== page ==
As for the actual firmware update process, it is pretty simple – once you download the latest firmware release as a file like “X1D_v1_17_0.cim”, you simply copy it to the root folder of your memory card. Next, you insert the memory card into the camera, go to the “Service” icon in the camera menu, then select “Check for Update”. This looks for the firmware file in the memory card and once it is located, the camera will ask if you would like to upgrade. The upgrade screen warns that the firmware upgrade procedure takes a long time, up to 15 minutes, so you should make sure that you have a fully charged battery. The process really does take a while and after the upgrade process is complete, you will be notified with an “Update finished” message and the camera will ask you to remove and reinsert the battery. Once you do that, you will be running the latest firmware release.
One of the features that were advertised as “built-in” during the X1D-50c announcement, was GPS capability. When I received my X1D-50c, I looked everywhere and could not find any GPS-related menus or options. It turns out that Hasselblad was not able to integrate GPS into the camera, and as of June of 2017, you will need to register the camera with Hasselblad in order to receive a “GPS module” that attaches to the top of the camera’s hot shoe. It is good that Hasselblad is giving these out for free and I hope that existing X1D-50c owners contact the company to obtain their modules. It would have been nice if a GPS chip was included in the camera, but I wonder how it would have performed under that thick aluminum shell. Another concern is battery life – a GPS module will drain it even more, which is a big concern!
When the X1D-50c was announced and I saw its battery specification (3200 mAh @ 7.2 Volts), I thought that this camera would be amazing in terms of battery life. Considering that the EN-EL18a battery on the Nikon D5 runs forever and it has a total of 2500 mAh of power @ 10.8 Volts, the specifications of the battery on the X1D-50c sounded pretty impressive (23K mWh vs 27K mWh). When I received the camera and compared its battery with the battery on the Fuji GFX 50S, I wondered if something was wrong with the battery specification. The two batteries seemed to be of about the same weight and size and yet the X1D-50c claimed a lot more power (23K mWh vs 13K mWh on the GFX 50S). Perhaps Hasselblad was using more efficient and more powerful batteries, I thought – the field test was going to determine which one was going to be better anyway.
Well, after shooting with both cameras for a few months, I realized that the X1D-50c battery specifications did not matter. The X1D-50c is considerably worse than the GFX 50S when it comes to battery life, in every way. The camera sucks up the battery juice too fast and I really don’t understand why. Both cameras use the same sensor and yet the X1D-50c battery drains so much quicker in comparison. To give you an idea, I shot a lot more in Israel with the GFX 50S than I did in Turkey with the X1D-50c and the battery on the former lasted at least two full days, sometimes even more. The X1D-50c is extremely inefficient when it comes to battery life – it would not even last for more than a few hundred shots. I am not sure what causes such huge battery drains or leaks, but it is pretty bad.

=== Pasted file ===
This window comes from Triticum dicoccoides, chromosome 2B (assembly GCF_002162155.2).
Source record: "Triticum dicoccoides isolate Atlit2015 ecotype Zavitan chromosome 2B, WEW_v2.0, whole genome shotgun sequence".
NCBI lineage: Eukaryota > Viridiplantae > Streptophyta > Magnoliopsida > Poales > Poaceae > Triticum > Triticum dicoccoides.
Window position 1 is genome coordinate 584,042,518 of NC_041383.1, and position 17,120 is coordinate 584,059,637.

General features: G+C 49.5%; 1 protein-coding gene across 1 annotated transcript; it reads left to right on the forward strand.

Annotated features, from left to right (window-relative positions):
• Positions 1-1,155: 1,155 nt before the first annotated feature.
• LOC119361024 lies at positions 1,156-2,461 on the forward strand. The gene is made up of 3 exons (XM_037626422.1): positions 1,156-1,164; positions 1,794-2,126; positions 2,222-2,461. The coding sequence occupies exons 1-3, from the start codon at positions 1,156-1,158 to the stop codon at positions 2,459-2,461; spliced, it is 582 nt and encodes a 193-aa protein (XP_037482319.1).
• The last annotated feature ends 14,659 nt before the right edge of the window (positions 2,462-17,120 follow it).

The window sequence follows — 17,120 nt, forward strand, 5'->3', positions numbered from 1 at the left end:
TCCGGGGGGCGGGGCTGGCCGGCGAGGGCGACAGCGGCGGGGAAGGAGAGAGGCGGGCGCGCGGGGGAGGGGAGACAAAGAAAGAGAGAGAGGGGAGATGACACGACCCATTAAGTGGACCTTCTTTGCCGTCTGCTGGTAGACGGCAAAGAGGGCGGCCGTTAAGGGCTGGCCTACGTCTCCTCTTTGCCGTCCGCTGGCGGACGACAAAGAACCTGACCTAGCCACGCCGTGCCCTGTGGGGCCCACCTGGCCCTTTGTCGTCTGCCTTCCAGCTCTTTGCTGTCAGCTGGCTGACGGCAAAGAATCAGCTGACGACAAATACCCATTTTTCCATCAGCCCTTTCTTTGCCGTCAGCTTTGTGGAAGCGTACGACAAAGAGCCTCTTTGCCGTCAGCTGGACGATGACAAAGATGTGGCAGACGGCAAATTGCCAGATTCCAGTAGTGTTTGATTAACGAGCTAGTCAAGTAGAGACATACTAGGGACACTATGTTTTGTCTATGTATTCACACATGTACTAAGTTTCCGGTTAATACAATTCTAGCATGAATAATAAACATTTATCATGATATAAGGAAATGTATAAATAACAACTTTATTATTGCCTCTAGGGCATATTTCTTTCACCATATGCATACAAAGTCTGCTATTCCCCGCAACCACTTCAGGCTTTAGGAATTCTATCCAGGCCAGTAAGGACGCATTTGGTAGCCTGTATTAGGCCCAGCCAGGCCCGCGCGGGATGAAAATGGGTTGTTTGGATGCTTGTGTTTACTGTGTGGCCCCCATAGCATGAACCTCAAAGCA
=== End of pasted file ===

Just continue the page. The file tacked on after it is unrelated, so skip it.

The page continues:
At first, I thought that perhaps I had a faulty battery on the X1D-50c, but after asking other readers about their battery performance, the feedback I got was pretty similar – depending on how much the LCD and the EVF are used, their batteries also died just after 200 shots or so. To give you a comparison, the less powerful battery on the Fuji GFX 50S yielded at least 1000-1100 shots for me and that’s with moderate use of both EVF and LCD! I am puzzled by why battery life on the Hasselblad X1D-50c is so bad – there has to be something going on behind the scenes. Perhaps the CPU is too power-hungry, perhaps there are other software/firmware related issues that drain the battery, it is hard to say. With such a huge battery capacity, the X1D-50c should have outdone the GFX 50S in battery life…
One would think that keeping the camera in “sleep” mode would not have much of an effect on battery life, but it certainly does. Instead of turning off the sensor, the LCD and the EVF – the three power-hungry components, Hasselblad engineers for some reason decided to keep the EVF running. That’s right, if you put the camera in sleep mode by pressing the power button, then look through the viewfinder, you will see that the EVF does not fully power off. Its screen gets dark, but it still keeps on running. One would think that a sleep mode should have most of the electronics shut off to preserve battery life, but that’s not the case with the X1D-50c.
When actively using the camera, the battery certainly causes it to get pretty warm. Not hot to touch, but definitely warm enough to notice. I did not see such heating issues on the GFX 50S, probably because the heat-generating components are more spread out.